“Are you still pointing a gun at me?”
The voice laughed. “That was all horsefeathers about the gun. They wouldn’t let me bring mine into England.”
“Oh.” Belinda grabbed the lantern and extinguished the flame with her fingers. “Now, Mr. Ermyntrude,” she said, “I believe I know these passages fairly well. I also have a box of lucifers in my pocket. You are a stranger, and probably don’t even have matches. You will therefore tell me what you are doing in our secret passage.”
“Your mother shoved me in.”
“I heard you. I just don’t believe you,” explained Belinda.
“One minute, we were waiting for the police to get back from the old lady’s sick-room, and she was inviting me in that icily polite way of hers to examine some damn carving or other on the drawing-room wall; the next minute, I was falling into blackness and hearing something slam shut behind me.”
“And why,” asked Belinda, with Hauteur, “would my mother do such a thing, Mr. Ermyntrude?”
“Hey, you’re not up on the latest, I guess. It isn’t Ermyntrude. Richard Crabtree, at your service.”
“Oh, ha ha ha,” said Belinda, sticking her tongue out at her interlocutor in the darkness.
“Say, I guess you aren’t in a believing mood. But to answer your question, I figure it this way: the police told us that if either of us left the house before they got back, they’d take that as a confession. So- well, it isn’t a comfortable thought, but what would the cops think if I vanished and was never seen again? I did a vanishing act once; I guess your mother thought the police would think I’d just gone and done it again.”
And it was at this point that Belinda became terribly afraid. It did sound like her mother trying to get herself out of a bad mess. In fact, Belinda discovered that she believed the story utterly. Only- only the man was telling lies- that Richard Crabtree stuff must be a lie- so he was probably lying about the Countess, too. And there was another thing.
“How, then,” asked Belinda, “did you get your hands on the lantern?”
“Well, let me tell you. After I’d finished pounding and groping at the wall, I decided I’d try to find another exit and see if I had any better luck with it. Well, I left my hat at the place where I’d come in, in case I needed to try there again. Then I groped along the passage, went up some stairs, and found myself at a dead end. Flailing around in the dark, I found the lantern. And I do, as it happens, carry matches, so I lit it and tried to get out at the dead end for a while. But I couldn’t. So I came back to my hat.”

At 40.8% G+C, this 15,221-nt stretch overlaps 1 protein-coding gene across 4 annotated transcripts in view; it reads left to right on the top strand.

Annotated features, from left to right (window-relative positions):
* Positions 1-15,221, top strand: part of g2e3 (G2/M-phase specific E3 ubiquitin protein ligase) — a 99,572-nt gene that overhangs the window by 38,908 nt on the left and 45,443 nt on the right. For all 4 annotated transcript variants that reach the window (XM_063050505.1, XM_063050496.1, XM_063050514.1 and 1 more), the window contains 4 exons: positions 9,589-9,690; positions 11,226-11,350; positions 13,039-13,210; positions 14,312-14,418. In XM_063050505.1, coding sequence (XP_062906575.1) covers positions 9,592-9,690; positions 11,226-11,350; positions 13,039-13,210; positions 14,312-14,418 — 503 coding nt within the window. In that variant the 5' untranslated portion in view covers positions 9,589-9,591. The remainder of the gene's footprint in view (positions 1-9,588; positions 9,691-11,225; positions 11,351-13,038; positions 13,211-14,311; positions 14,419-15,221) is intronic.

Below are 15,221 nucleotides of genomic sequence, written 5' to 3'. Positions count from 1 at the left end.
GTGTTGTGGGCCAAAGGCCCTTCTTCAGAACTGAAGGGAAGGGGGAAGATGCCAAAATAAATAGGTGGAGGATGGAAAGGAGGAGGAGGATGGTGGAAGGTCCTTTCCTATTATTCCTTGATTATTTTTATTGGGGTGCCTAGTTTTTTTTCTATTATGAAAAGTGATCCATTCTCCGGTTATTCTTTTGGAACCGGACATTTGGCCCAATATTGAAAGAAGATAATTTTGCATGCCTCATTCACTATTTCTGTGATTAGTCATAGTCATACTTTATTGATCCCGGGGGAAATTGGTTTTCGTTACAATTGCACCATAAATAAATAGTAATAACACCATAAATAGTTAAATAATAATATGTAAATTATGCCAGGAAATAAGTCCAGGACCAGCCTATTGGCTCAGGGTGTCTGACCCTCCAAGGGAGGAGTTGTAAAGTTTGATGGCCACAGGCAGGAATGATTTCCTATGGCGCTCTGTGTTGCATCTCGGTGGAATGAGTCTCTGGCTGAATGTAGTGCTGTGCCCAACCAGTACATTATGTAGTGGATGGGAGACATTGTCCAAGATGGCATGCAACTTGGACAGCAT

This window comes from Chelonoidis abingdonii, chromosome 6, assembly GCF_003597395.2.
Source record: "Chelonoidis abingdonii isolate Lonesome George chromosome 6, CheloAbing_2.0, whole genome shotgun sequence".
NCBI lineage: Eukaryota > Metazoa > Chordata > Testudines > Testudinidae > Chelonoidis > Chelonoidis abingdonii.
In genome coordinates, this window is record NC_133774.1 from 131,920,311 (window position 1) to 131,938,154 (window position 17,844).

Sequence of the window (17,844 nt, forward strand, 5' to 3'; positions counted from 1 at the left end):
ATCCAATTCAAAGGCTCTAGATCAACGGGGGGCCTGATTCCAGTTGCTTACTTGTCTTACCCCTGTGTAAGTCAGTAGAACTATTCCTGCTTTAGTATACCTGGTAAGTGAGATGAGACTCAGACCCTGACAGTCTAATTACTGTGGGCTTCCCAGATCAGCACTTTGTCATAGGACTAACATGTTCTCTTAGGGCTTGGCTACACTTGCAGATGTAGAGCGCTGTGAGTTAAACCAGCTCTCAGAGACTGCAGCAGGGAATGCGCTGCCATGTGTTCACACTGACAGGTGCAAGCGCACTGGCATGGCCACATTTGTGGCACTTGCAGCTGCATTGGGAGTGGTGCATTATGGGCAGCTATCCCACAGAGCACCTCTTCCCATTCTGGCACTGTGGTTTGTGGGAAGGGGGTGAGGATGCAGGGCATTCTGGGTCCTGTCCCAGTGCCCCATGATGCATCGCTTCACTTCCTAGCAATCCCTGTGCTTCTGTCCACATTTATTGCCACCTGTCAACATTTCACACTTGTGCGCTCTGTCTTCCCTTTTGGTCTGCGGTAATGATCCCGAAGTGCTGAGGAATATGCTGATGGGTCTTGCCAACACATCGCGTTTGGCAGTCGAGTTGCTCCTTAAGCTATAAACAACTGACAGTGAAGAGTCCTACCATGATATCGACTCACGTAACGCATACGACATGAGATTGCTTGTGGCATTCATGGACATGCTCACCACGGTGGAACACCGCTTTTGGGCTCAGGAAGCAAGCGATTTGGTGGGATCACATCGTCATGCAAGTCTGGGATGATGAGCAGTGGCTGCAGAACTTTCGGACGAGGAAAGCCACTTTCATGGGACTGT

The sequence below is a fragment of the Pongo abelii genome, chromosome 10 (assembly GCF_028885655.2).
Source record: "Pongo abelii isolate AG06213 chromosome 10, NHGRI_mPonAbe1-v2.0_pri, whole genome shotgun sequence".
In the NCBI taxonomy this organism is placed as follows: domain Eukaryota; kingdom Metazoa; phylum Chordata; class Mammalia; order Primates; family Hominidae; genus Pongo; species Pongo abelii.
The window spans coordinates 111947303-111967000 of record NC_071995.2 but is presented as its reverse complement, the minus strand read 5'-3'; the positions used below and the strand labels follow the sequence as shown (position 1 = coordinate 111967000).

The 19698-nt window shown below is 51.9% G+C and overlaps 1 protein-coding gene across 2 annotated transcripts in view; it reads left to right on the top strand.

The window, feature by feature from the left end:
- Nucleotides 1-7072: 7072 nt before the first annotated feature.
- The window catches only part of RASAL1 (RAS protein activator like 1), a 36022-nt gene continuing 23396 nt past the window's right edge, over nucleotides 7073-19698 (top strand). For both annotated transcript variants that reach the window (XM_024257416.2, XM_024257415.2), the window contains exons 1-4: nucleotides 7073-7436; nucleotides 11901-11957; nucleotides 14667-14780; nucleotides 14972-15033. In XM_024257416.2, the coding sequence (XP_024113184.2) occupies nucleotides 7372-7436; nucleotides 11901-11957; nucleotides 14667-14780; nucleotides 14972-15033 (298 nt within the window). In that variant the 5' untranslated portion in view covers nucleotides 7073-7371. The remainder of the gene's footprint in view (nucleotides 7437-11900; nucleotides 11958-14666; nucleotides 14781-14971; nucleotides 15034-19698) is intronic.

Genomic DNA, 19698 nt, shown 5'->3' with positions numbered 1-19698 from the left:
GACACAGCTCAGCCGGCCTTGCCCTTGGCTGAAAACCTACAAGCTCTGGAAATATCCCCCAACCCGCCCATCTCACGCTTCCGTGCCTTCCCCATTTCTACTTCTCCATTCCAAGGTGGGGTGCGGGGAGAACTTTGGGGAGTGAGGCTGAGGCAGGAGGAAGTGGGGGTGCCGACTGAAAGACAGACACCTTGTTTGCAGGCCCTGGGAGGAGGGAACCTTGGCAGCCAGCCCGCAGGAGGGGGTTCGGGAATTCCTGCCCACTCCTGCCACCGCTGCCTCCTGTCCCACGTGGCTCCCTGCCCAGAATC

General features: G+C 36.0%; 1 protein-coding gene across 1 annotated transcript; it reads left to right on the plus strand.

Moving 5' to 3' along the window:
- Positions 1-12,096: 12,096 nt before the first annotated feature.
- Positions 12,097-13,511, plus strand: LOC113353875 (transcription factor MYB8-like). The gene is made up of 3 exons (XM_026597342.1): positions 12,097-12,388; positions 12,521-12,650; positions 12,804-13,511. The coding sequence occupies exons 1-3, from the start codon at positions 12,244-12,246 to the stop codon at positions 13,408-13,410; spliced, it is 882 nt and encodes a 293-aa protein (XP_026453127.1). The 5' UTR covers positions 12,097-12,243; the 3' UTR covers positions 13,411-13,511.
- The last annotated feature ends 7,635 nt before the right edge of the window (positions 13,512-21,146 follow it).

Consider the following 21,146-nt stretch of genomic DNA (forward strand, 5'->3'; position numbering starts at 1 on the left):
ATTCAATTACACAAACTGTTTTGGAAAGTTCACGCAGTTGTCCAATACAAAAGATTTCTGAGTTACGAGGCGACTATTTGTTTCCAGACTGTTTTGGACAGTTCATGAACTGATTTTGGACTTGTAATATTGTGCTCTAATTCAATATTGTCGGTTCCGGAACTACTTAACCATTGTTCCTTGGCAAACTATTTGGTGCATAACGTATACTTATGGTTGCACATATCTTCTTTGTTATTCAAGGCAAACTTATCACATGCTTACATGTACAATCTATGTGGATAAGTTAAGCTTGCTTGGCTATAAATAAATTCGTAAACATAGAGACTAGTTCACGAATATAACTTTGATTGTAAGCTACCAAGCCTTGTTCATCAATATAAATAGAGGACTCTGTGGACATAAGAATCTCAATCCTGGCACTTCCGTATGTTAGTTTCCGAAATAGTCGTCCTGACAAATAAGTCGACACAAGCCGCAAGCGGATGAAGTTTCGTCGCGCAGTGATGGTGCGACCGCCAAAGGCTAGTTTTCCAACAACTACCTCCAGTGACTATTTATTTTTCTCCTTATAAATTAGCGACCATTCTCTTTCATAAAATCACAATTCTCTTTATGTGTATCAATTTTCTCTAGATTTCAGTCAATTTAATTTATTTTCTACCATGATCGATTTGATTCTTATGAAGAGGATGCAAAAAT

Belinda located the hat on the floor. Frowning, she then felt along the nearby wall. “But Mr. Ermyntrude,” she said, “this isn’t the right spot! I mean, I know the passage you mean, the one that leads to this passageway from the drawing room- but the wall there is made of smooth stone. This stone is quite rough.”
Mr. Ermyntrude’s voice was thick with tension when he replied. “Then, unless your secret passages are subject to sudden strong winds,” he said, “someone moved my hat.”
“Nonsense,” said Belinda, her voice a bit unsteady. “Who on earth-”
“Shh!” Said Mr. Ermyntrude. Belinda strained her ears- and heard – something. Was it the sound of a single footstep in the passage somewhere beyond where Mr. Ermyntrude stood in a rigid and sweating silence? Was it Mr. Ermyntrude himself, stirring restlessly or treacherously in the dark? Was it a sound existing merely in Belinda’s own mind? She was not sure. It was time, Belinda decided, to re-light the lantern. It would at any rate put the terrors of the imagination to flight. Slowly and silently, Belinda reached in her pocket and felt for her matches.
And then Mr. Herman T. Ermyntrude screamed.
“Mr. Ermyntrude?” Belinda called into the darkness. “Mr. Ermyntrude?” There was a noise, but Belinda could not characterize it. A groan? The scream of a hinge? A retreat down a hall? She did not know. She lit the lantern. By its light, she saw Mr. Herman T. Ermyntrude, lying on the floor of the passage, perhaps twenty feet from where she stood. He seemed to be lying in a pool of shining liquid. And, Belinda realized, this liquid was coming from a wound, from somewhere on the person of Herman T. Ermyntrude. She ran to him.
“Mr. Ermyntrude?” She said as she knelt over him. The only answer was a groan. He was not, then, dead.
She had just reached this conclusion when the scene was flooded with light. Her mother stood in the door, staring down at her daughter, and at the bleeding man over whom her daughter was crouching. The Countess opened her mouth- but, when a voice came, it was not hers.
“Colonel Crabbit,” said Sneakfork, from the drawing room door. And the Chief Constable came in- and Belinda stood up- and a knife clattered down to the floor of the secret passage.